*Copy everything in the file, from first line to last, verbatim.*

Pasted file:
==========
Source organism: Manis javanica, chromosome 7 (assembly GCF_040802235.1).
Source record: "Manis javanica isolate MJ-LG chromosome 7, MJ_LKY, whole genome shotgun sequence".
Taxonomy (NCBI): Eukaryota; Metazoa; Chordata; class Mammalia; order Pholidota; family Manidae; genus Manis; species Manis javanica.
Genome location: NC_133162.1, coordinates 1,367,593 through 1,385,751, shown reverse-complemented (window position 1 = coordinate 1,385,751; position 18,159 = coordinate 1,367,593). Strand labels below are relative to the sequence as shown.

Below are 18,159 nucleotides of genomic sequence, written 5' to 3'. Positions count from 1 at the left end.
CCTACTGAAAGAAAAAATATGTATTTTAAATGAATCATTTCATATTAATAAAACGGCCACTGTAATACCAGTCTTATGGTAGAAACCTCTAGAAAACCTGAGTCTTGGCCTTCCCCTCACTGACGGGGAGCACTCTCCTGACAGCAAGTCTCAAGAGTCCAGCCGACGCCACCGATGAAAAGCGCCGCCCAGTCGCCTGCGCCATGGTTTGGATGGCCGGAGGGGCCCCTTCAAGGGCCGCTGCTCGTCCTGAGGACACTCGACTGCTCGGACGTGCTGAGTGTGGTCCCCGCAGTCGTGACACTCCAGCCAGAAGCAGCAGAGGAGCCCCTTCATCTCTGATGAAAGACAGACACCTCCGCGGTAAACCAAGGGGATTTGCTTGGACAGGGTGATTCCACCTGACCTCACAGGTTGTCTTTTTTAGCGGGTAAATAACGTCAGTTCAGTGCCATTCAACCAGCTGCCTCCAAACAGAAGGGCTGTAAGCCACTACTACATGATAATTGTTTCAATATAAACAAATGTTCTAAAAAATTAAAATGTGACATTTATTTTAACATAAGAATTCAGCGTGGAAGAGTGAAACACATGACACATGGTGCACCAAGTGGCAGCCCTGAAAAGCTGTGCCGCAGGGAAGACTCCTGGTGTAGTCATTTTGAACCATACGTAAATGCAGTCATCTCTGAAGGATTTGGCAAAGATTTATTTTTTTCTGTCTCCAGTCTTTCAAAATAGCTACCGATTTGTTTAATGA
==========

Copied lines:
Source organism: Manis javanica, chromosome 7 (assembly GCF_040802235.1).
Source record: "Manis javanica isolate MJ-LG chromosome 7, MJ_LKY, whole genome shotgun sequence".
Taxonomy (NCBI): Eukaryota; Metazoa; Chordata; class Mammalia; order Pholidota; family Manidae; genus Manis; species Manis javanica.
Genome location: NC_133162.1, coordinates 1,367,593 through 1,385,751, shown reverse-complemented (window position 1 = coordinate 1,385,751; position 18,159 = coordinate 1,367,593). Strand labels below are relative to the sequence as shown.

Below are 18,159 nucleotides of genomic sequence, written 5' to 3'. Positions count from 1 at the left end.
CCTACTGAAAGAAAAAATATGTATTTTAAATGAATCATTTCATATTAATAAAACGGCCACTGTAATACCAGTCTTATGGTAGAAACCTCTAGAAAACCTGAGTCTTGGCCTTCCCCTCACTGACGGGGAGCACTCTCCTGACAGCAAGTCTCAAGAGTCCAGCCGACGCCACCGATGAAAAGCGCCGCCCAGTCGCCTGCGCCATGGTTTGGATGGCCGGAGGGGCCCCTTCAAGGGCCGCTGCTCGTCCTGAGGACACTCGACTGCTCGGACGTGCTGAGTGTGGTCCCCGCAGTCGTGACACTCCAGCCAGAAGCAGCAGAGGAGCCCCTTCATCTCTGATGAAAGACAGACACCTCCGCGGTAAACCAAGGGGATTTGCTTGGACAGGGTGATTCCACCTGACCTCACAGGTTGTCTTTTTTAGCGGGTAAATAACGTCAGTTCAGTGCCATTCAACCAGCTGCCTCCAAACAGAAGGGCTGTAAGCCACTACTACATGATAATTGTTTCAATATAAACAAATGTTCTAAAAAATTAAAATGTGACATTTATTTTAACATAAGAATTCAGCGTGGAAGAGTGAAACACATGACACATGGTGCACCAAGTGGCAGCCCTGAAAAGCTGTGCCGCAGGGAAGACTCCTGGTGTAGTCATTTTGAACCATACGTAAATGCAGTCATCTCTGAAGGATTTGGCAAAGATTTATTTTTTTCTGTCTCCAGTCTTTCAAAATAGCTACCGATTTGTTTAATGA